The SNO Report: Lessons in writing reviews

There are a million and a half of them out there.

Of course I’m talking about entertainment reviews, talking heads weighing in on this new Ariana Grande album and that “Crazy Rich Asians” movie. You publish your take and enter the fray.

When we sat down with Detroit-based music journalist Gary Graff in October and asked him about his work, having the confidence to be yourself in your review writing was a big takeaway.

Honoring that, we don’t want put any pressure on you to change the way you write your criticisms, but we thought a lot of what he said could help you get even better and applied to writing beyond just music reviews.

Here are some of the highlights:


“When you’re talking about sound, that’s the hardest thing to write about of all the arts. Movies have plots and visuals, theater has plots and visuals, even visual art has visuals you can describe. Sound is its own beast, and to be able to convey what something sounds like and interpret and contextualize it, it’s a great challenge.”


“To do anything that involves criticism, you do need a critical vocabulary, the right words to not only describe but to put things into context and give the reader a sense of what’s going on.”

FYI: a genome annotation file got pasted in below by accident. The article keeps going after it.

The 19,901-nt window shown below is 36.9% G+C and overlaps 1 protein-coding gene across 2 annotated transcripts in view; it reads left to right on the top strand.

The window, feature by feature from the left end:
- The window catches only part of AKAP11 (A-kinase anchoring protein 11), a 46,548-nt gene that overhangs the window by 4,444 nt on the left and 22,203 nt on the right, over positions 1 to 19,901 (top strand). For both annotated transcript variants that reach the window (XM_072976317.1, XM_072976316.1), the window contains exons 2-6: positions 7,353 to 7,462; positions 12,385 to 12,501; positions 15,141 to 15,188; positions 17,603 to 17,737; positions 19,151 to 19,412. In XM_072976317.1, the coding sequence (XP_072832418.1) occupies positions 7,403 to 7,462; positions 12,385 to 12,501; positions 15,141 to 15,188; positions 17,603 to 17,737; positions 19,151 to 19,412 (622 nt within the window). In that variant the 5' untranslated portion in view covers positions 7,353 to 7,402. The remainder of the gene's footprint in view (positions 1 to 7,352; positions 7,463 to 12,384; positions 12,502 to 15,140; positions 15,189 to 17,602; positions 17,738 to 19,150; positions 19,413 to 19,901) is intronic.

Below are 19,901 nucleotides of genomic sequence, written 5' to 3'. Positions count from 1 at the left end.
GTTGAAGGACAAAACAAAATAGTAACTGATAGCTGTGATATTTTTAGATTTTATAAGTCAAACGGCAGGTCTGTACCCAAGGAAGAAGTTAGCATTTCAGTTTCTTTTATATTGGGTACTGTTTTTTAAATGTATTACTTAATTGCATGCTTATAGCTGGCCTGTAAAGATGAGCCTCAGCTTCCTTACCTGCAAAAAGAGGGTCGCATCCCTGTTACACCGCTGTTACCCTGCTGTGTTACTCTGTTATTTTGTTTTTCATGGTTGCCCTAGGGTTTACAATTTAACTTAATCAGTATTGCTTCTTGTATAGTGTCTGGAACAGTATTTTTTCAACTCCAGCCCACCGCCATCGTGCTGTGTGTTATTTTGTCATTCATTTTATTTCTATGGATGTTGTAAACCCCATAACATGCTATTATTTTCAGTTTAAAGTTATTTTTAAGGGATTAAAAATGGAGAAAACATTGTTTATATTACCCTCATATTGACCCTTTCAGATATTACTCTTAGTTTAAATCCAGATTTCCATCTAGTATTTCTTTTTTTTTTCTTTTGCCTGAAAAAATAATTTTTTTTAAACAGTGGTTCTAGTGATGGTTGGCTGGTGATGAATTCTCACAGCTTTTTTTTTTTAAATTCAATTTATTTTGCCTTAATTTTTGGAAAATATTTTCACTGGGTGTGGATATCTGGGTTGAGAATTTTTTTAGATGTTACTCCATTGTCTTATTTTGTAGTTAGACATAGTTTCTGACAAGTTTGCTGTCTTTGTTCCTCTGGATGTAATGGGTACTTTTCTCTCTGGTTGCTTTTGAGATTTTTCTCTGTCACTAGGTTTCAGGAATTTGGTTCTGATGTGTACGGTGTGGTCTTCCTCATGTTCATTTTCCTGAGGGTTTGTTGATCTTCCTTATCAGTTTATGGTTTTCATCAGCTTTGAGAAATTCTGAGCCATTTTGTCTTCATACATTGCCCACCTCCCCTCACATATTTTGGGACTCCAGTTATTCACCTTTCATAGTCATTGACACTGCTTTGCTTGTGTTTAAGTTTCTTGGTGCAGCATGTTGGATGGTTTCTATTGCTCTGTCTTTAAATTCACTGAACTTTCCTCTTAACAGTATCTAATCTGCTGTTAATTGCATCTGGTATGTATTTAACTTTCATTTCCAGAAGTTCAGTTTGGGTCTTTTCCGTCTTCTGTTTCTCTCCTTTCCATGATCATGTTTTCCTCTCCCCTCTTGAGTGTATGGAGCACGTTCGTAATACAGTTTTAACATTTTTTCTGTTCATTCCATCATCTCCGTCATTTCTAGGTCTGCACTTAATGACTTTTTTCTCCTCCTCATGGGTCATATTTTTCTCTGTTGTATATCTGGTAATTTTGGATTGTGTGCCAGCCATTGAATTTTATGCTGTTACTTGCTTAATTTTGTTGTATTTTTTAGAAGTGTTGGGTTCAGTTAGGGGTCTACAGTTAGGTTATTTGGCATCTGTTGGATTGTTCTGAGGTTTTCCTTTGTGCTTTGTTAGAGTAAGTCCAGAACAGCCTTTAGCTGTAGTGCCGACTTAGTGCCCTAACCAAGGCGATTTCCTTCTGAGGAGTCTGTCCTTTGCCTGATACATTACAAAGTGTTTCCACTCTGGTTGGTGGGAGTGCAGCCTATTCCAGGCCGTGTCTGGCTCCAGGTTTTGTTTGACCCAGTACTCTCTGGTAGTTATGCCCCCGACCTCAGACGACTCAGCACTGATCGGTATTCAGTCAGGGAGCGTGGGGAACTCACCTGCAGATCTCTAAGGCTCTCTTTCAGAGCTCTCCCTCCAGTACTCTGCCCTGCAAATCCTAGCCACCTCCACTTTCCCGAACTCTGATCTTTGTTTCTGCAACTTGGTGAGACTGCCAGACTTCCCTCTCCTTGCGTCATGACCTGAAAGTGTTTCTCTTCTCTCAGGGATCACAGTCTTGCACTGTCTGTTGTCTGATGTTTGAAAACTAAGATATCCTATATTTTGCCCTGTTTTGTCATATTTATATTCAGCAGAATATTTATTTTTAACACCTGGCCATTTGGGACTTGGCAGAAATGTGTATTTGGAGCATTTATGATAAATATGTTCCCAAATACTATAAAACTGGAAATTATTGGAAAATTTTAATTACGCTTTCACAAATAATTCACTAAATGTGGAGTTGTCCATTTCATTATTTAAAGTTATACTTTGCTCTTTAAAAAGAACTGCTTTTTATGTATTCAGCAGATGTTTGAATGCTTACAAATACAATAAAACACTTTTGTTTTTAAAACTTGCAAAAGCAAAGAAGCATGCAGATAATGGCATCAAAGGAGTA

“You need to dig even deeper than you have. Yeah, you know what happened in the 90s, but you need to know what happened in the 1890s — or when we’re talking about music, the 50s and 60s. Go listen to all those Beatles albums. Know who the Rolling Stones were. Know who Chuck Berry was.

“Perspective and context are everything. Your review needs to be authoritative. You need to write with authority and authority comes with a knowledge of history … of context, and a real perspective on that artist, the genre and the overall history of the art, whether it’s music, movies or whatever.”

“You need to read about where these artists came from, who were their influences and go back and listen to those. … There are original pieces of music but there is no original music anymore. So, do the leg work. Dig in and find out where your music came from.”


“You can drive yourself crazy if you try to do that, just like you can drive yourself crazy trying to be the first one out. You have to divest yourself from worrying about what the rest of the world is doing and just do your truth. Do your article your way. Don’t compromise your criticism just to be the first or to be vastly different.”


“I want to know where the creative motivation is. What drives them? What makes them tick? Really delve into that. That comes from asking about how did you get into music? When did you start playing? What did it feel like the first time? How long did it take you to get good at it? Did you ever think about giving up? The most important thing is listening. Be ready to swerve off. If they say something that sounds interesting, follow that rabbit hole as long as you can.”